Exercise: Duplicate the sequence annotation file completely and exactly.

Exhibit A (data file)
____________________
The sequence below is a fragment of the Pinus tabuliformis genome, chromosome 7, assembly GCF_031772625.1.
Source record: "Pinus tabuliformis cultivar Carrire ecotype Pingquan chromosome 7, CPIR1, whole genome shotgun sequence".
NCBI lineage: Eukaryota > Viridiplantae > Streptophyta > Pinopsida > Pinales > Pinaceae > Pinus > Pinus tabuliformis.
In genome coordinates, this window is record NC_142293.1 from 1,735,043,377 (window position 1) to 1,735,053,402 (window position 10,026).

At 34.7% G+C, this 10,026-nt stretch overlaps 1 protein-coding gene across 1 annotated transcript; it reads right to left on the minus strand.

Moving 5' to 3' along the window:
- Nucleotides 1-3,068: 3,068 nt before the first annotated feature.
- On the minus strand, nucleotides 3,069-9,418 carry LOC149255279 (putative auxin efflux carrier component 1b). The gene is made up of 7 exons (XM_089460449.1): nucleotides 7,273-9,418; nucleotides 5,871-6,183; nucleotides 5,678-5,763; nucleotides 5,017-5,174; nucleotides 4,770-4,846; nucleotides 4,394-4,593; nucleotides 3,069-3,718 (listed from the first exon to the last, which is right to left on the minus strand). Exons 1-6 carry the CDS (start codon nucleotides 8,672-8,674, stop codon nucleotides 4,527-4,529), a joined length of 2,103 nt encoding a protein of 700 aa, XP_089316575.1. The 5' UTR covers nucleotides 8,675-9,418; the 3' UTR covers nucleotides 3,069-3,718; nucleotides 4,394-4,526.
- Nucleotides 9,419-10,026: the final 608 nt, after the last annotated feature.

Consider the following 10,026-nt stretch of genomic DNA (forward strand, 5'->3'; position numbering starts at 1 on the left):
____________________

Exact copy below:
The sequence below is a fragment of the Pinus tabuliformis genome, chromosome 7, assembly GCF_031772625.1.
Source record: "Pinus tabuliformis cultivar Carrire ecotype Pingquan chromosome 7, CPIR1, whole genome shotgun sequence".
NCBI lineage: Eukaryota > Viridiplantae > Streptophyta > Pinopsida > Pinales > Pinaceae > Pinus > Pinus tabuliformis.
In genome coordinates, this window is record NC_142293.1 from 1,735,043,377 (window position 1) to 1,735,053,402 (window position 10,026).

At 34.7% G+C, this 10,026-nt stretch overlaps 1 protein-coding gene across 1 annotated transcript; it reads right to left on the minus strand.

Moving 5' to 3' along the window:
- Nucleotides 1-3,068: 3,068 nt before the first annotated feature.
- On the minus strand, nucleotides 3,069-9,418 carry LOC149255279 (putative auxin efflux carrier component 1b). The gene is made up of 7 exons (XM_089460449.1): nucleotides 7,273-9,418; nucleotides 5,871-6,183; nucleotides 5,678-5,763; nucleotides 5,017-5,174; nucleotides 4,770-4,846; nucleotides 4,394-4,593; nucleotides 3,069-3,718 (listed from the first exon to the last, which is right to left on the minus strand). Exons 1-6 carry the CDS (start codon nucleotides 8,672-8,674, stop codon nucleotides 4,527-4,529), a joined length of 2,103 nt encoding a protein of 700 aa, XP_089316575.1. The 5' UTR covers nucleotides 8,675-9,418; the 3' UTR covers nucleotides 3,069-3,718; nucleotides 4,394-4,526.
- Nucleotides 9,419-10,026: the final 608 nt, after the last annotated feature.

Consider the following 10,026-nt stretch of genomic DNA (forward strand, 5'->3'; position numbering starts at 1 on the left):